After she ladled the water into the ceramic bowl, she  used the bamboo scoop to measure in the green matcha then whisk it in a gentle, deliberate circular motion. Notice below how one side is smooth and the other is not. "That's perfect," said Donna-san.
Donna-san bowed and placed her left hand under the bowl and her right hand against the side before taking three and a half sips of the tea, slurping the last sip quietly. Each bowl has a face she said. The face is to be examined. When she was done, she turned the bowl back and used her fingers to wipe the edges before placing it down on the tatami mat. Then it was my turn. And so it went.

Afterwards, we retreated to the garden for more sushi and another bowl of matcha. A few glistening raindrops shimmered on the green fronds surrounding the wooden pavilion in the garden.

Domo Arigatou Donna-san

July 11, 2012

Is all of Lotus Land Stoned All the Time?

When you live on Salt Spring Island, people who don't live there always joke about the same things: Hippies and pot smoking which proves nothing except that the branding of a place and the myths about it are really difficult to change even when they aren't really that accurate any more.

I'm not saying there aren't a lot of pot smokers, former hippies and wannabe hippies on Salt Spring but it's a really small part of the new Salt Spring reality which has more to do with wealth, young families, the retired, single moms, gay men, lesbian women and the most rugged individualists of all: single women. Then again, I"m a little biased. Yea to us!

But, New Westminster where I currently live, that's a whole other story. When I walk into my apartment which I chose to live in because it has really reasonable rent, a bigger space than I'd find in downtown Vancouver and a landlord who used to be a former prison guard (which means it's super quiet in here and I love that), it's like walking into a pot den. And so, now, it's not just second hand smoke but second hand pot smoke that comes wafting into my open windows daily. It also seeps through the walls of my bedroom and for the record, I hate it. I'm sick of it. If you're going to smoke pot every day, many times a day, I want you to smoke your joint in the park, not in your apartment which essentially means my apartment given the insidious nature of smoke's ability to seep through walls.

Last night, I was downtown in a hi-rise in the middle of the city and sure enough, that skunky smell began wafting into her apartment as well. "I thought it was funny at first," she said, "because it's so cliche." "But, now, it really bugs me because it's every single day." It's an epidemic! 

Ever since my new next door neighbor moved in, I wake up  feeling completely spaced out and today it dawned on me. I might be stoned off second hand pot smoke before I've even had my morning coffee. 

At least when I did live on Salt Spring, there was enough acreage that the pot smoke just wafted into the beautiful blue sky.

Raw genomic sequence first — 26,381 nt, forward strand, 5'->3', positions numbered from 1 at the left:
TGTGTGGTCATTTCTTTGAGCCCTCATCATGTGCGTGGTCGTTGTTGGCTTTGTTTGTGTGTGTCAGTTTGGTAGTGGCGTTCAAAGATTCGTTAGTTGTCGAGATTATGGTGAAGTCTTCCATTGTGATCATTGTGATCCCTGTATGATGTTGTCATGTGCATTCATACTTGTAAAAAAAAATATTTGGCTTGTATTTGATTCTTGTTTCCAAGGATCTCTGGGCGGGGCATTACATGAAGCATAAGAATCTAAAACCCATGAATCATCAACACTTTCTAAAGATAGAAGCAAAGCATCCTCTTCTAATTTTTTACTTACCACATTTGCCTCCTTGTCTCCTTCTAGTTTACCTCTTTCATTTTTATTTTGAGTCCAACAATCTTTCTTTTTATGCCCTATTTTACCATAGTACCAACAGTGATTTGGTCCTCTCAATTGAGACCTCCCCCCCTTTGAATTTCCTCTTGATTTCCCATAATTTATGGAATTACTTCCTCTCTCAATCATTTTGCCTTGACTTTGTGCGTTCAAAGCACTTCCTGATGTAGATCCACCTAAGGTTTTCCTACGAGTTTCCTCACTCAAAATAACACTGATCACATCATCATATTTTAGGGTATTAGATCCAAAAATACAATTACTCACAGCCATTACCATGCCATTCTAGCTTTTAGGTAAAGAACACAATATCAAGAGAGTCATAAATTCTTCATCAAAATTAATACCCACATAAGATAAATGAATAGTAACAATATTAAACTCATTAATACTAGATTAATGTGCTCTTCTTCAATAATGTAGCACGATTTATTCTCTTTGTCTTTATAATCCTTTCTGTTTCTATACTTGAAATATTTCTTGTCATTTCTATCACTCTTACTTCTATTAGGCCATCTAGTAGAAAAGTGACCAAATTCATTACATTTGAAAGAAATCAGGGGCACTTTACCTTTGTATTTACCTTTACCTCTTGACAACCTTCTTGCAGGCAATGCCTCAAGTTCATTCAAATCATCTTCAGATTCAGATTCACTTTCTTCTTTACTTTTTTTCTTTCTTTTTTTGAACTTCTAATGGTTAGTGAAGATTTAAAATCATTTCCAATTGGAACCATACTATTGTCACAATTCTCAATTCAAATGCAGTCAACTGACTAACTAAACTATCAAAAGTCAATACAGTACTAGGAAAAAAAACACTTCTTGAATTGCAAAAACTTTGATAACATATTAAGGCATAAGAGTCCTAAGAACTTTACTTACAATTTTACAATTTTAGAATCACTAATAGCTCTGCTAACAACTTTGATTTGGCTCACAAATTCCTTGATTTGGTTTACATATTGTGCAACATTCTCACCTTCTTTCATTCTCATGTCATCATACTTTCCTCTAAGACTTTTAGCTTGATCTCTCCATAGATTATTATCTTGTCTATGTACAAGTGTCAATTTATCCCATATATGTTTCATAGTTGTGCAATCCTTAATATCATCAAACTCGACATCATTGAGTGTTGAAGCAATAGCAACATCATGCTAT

What about you? If you're not a pot smoker, do you find yourself inundated with pot in your own living room just because you live in a condo or an apartment in the Lower Mainland?  Does it bug you? 

July 05, 2012

A Day of Magical Thinking

I've just finished reading Joan Didion's book, The Year of Magical Thinking, which she wrote a few years after her husband died of a heart attack at the dinner table and her daughter was also experiencing horrendously serious health problems which she later died from as well. Given the serious topic of the book,  I found it odd that a rather insignificant line was the one that really resonated with me.

This one: "I was cleaning out a filing drawer lately and I came across a thick file labeled 'Planning'. The very fact that we made files labeled Planning suggested how little of it we did. We also had 'planning meetings' which consisted of sitting down with legal pads, stating the day's problem out loud and then with no further attempt to solve it, going out to lunch."  

I loved that. Maybe because I've never been very good at planning. It cuts into my dreaming. 

What Didion admitted to in that paragraph made me feel better because today was a very strange day. I found myself sitting in a courtyard with a notepad, trying to plan without much headway, and I'd been doing that only an hour or so before I read that line in her book. Maybe that's why it stuck with me. It seemed so serendipitous. 

I felt like I was in a dream state all day long and it began in the morning when I awoke with a really uneasy start, like I'd been prematurely yanked away from something I really didn't want to leave. Usually, I don't even remember my dreams. Each night it's as if I die into the blackness of sleep and then I have always been lucky enough to wake up again in the morning. 

But, today was different. I woke up with a start right in the middle of a dream where I was in a very crowded Museum or Art Gallery in a foreign country where everyone was speaking French. It seemed as if I was in Paris and I was in a panic. I was in the corridor of a very lavish gallery and I was feeling claustrophobic and my purse was missing. I was trying to find my purse and I was going from room to room, with people all around in animated conversation and the impact of how it made me feel was so strong that it stayed with me all day, made me feel uneasy, until I was able to come back into my body by this evening and now, once again, it's time to go to bed.

I guess what I'm trying to say is that it just made me feel better that even Joan Didion had days, even when things were good before 2003, when no amount of planning would have changed anything, including the deaths of her husband and daughter.